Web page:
For his son’s first birthday, John Pawlowski bought himself a couch from JC Penney. It’s light brown with green stripes and has only one arm — it’s part of a sectional. Because of that, it looks like the sofa has suddenly stopped, forgotten what it’s supposed to be.
Pawlowski’s son is now 22. And while a lot has changed in his life over the past two decades, his unwavering dedication to that couch has not. Not only does Pawlowski still own the section of a sectional, he also sleeps on it almost every night.
Pawlowski, 54, has taken his 40 winks on the sofa ever since his divorce six years ago. Though he has three functional beds in his home in Barnegat, NJ, the field service engineer finds his 21-year-old couch more comfortable than any of them. Even when he was married, he retreated to the couch whenever his ex-wife’s snoring kept him up. “I got the couch,” he said, “but not the pets.”
In his current setup, Pawlowski surrounds his body with both bed and couch pillows and curls up under a series of blankets; his phones and TV remotes remain on the floor, pulled in close. It’s his “own little cocoon,” he says. By the morning, though, the cushions have been kicked to the ground and his body has contorted itself into unnatural positions. Pawlowski acknowledges that “no normal person sleeps like this,” but says he wakes up feeling stiff and unrested every time he makes an attempt at bed-sleeping. Back to the couch he goes.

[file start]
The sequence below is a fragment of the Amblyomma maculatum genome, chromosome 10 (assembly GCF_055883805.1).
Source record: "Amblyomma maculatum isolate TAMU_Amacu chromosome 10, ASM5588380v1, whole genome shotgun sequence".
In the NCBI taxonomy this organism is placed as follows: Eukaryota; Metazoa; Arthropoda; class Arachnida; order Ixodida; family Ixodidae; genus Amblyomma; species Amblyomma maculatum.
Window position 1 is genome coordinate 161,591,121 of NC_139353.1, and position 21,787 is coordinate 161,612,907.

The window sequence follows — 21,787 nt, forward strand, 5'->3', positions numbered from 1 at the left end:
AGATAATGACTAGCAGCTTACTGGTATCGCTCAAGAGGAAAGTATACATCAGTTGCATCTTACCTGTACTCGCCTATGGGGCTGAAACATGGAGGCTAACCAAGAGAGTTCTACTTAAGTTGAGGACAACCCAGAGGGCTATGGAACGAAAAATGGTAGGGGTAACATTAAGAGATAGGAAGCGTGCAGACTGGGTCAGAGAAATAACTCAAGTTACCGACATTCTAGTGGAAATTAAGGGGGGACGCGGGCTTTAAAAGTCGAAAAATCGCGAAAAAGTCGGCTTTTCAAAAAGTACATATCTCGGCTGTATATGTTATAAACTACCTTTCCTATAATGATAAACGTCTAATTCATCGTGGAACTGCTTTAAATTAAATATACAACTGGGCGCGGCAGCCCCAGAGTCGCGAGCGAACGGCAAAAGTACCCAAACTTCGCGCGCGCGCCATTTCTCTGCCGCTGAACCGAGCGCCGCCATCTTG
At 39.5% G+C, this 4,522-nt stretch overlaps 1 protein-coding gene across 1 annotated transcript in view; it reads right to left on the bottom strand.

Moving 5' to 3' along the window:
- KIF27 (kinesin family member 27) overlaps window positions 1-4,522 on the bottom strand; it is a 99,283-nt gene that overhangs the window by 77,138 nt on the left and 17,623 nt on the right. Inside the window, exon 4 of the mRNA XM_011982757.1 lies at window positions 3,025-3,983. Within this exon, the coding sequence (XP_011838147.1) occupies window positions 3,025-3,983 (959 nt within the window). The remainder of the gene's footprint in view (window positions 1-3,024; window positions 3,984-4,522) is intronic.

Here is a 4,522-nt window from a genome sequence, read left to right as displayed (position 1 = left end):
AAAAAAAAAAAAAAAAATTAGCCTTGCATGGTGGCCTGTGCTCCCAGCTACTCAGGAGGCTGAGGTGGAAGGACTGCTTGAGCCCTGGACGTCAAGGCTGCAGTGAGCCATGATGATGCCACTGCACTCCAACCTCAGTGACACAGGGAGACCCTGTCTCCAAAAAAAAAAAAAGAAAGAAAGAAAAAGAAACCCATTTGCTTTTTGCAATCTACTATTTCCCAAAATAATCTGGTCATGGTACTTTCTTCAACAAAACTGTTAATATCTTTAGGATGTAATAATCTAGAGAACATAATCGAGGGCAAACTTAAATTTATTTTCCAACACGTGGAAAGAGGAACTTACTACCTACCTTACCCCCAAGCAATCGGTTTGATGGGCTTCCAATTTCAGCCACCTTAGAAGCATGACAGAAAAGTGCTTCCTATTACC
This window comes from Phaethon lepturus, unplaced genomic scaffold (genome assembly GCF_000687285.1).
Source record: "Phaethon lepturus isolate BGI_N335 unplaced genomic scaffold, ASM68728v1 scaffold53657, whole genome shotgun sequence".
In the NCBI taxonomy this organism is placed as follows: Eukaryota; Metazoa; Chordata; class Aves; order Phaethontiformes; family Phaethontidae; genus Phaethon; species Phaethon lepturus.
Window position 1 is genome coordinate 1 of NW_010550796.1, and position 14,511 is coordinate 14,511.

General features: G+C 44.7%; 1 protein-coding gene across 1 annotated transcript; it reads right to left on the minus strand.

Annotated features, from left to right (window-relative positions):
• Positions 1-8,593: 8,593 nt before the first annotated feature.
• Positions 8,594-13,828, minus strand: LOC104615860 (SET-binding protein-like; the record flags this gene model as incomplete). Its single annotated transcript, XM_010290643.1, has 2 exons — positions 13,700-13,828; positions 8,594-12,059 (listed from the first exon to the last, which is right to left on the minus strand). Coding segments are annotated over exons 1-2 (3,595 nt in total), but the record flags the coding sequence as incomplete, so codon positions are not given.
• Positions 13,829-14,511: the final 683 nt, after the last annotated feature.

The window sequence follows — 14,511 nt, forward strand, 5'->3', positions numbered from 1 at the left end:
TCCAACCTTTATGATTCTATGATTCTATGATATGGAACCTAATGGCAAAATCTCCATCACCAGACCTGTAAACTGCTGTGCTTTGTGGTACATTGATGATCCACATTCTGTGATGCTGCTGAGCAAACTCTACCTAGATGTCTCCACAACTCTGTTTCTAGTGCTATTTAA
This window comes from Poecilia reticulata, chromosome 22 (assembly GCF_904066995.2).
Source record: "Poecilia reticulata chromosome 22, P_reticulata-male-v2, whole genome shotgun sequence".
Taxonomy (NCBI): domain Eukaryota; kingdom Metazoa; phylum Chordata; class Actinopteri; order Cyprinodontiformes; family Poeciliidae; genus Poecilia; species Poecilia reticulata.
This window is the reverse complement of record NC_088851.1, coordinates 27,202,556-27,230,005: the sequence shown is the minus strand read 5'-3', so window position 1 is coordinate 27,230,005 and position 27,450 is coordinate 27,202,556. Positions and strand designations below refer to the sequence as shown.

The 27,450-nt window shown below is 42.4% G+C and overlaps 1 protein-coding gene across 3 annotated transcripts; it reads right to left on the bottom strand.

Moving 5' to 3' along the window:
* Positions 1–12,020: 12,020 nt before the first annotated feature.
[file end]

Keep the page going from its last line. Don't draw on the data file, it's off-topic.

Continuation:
While the couch has long been the place where banished partners sleep after an argument, a lot of dudes make it their resting spot of choice. Nikki Volpicelli’s boyfriend, for instance, falls asleep on the couch most nights while they’re watching TV. If it weren’t for her waking him up to go to bed, he’d likely stay there all night. “I don’t take it personally,” she said. “He’s usually super stoned.”
Is there any hard data depicting couch-sleeping as a gendered habit? No — or none that I could find, at least. But there’s plenty of anecdotal evidence. My male friends and acquaintances always seem to have recent accounts of (solo) couch slumber parties. Surely, there are women who regularly fall asleep on the couch, too. But, from what I can tell, men are more likely to make it a thing.
“The couch is relaxing and easy,” according to Timothy Roehrs, director of research at the Sleep Disorders and Research Center of Henry Ford Health System. “It’s conducive to falling asleep when you are sleepy.”
It’s possible that health plays a role in the male sofa exodus. Couch-sleeping, Roehrs says, might signify a sleep disorder like insomnia or sleep apnea, which is diagnosed far more frequently in men than women and contributes to excessive daytime fatigue. A core symptom of sleep apnea is snoring. And since sleeping in a semi-recumbent position can help alleviate snoring, Roehrs explained, sleep apnea sufferers might find it easier to fall asleep on a couch, where they’re propped up a bit.